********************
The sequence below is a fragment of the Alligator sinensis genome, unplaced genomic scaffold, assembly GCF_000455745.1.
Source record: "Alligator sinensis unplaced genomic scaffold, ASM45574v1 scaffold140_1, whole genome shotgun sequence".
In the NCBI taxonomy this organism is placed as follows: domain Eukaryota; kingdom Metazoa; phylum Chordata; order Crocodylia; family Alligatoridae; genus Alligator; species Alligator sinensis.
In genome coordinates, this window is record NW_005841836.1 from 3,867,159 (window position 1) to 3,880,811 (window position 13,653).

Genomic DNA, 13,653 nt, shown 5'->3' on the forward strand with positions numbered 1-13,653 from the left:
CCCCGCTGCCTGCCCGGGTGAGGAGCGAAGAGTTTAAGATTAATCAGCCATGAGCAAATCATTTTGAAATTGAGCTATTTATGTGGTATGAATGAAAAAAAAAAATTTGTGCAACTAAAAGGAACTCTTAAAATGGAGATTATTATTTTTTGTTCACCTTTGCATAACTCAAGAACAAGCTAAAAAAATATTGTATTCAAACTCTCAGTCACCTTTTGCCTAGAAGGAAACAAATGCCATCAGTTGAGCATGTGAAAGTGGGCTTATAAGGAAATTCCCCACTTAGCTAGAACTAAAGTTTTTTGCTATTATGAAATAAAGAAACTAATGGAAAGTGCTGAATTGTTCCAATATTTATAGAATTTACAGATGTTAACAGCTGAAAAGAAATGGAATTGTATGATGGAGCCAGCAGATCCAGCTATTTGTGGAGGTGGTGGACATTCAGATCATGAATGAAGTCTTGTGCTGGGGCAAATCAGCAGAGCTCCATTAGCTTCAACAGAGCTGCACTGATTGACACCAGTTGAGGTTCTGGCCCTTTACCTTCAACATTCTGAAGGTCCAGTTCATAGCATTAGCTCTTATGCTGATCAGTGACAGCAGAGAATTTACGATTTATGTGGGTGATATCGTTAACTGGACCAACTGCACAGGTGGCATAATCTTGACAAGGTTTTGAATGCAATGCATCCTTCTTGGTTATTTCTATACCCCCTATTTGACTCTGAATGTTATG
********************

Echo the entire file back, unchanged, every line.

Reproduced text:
The sequence below is a fragment of the Alligator sinensis genome, unplaced genomic scaffold, assembly GCF_000455745.1.
Source record: "Alligator sinensis unplaced genomic scaffold, ASM45574v1 scaffold140_1, whole genome shotgun sequence".
In the NCBI taxonomy this organism is placed as follows: domain Eukaryota; kingdom Metazoa; phylum Chordata; order Crocodylia; family Alligatoridae; genus Alligator; species Alligator sinensis.
In genome coordinates, this window is record NW_005841836.1 from 3,867,159 (window position 1) to 3,880,811 (window position 13,653).

Genomic DNA, 13,653 nt, shown 5'->3' on the forward strand with positions numbered 1-13,653 from the left:
CCCCGCTGCCTGCCCGGGTGAGGAGCGAAGAGTTTAAGATTAATCAGCCATGAGCAAATCATTTTGAAATTGAGCTATTTATGTGGTATGAATGAAAAAAAAAAATTTGTGCAACTAAAAGGAACTCTTAAAATGGAGATTATTATTTTTTGTTCACCTTTGCATAACTCAAGAACAAGCTAAAAAAATATTGTATTCAAACTCTCAGTCACCTTTTGCCTAGAAGGAAACAAATGCCATCAGTTGAGCATGTGAAAGTGGGCTTATAAGGAAATTCCCCACTTAGCTAGAACTAAAGTTTTTTGCTATTATGAAATAAAGAAACTAATGGAAAGTGCTGAATTGTTCCAATATTTATAGAATTTACAGATGTTAACAGCTGAAAAGAAATGGAATTGTATGATGGAGCCAGCAGATCCAGCTATTTGTGGAGGTGGTGGACATTCAGATCATGAATGAAGTCTTGTGCTGGGGCAAATCAGCAGAGCTCCATTAGCTTCAACAGAGCTGCACTGATTGACACCAGTTGAGGTTCTGGCCCTTTACCTTCAACATTCTGAAGGTCCAGTTCATAGCATTAGCTCTTATGCTGATCAGTGACAGCAGAGAATTTACGATTTATGTGGGTGATATCGTTAACTGGACCAACTGCACAGGTGGCATAATCTTGACAAGGTTTTGAATGCAATGCATCCTTCTTGGTTATTTCTATACCCCCTATTTGACTCTGAATGTTATG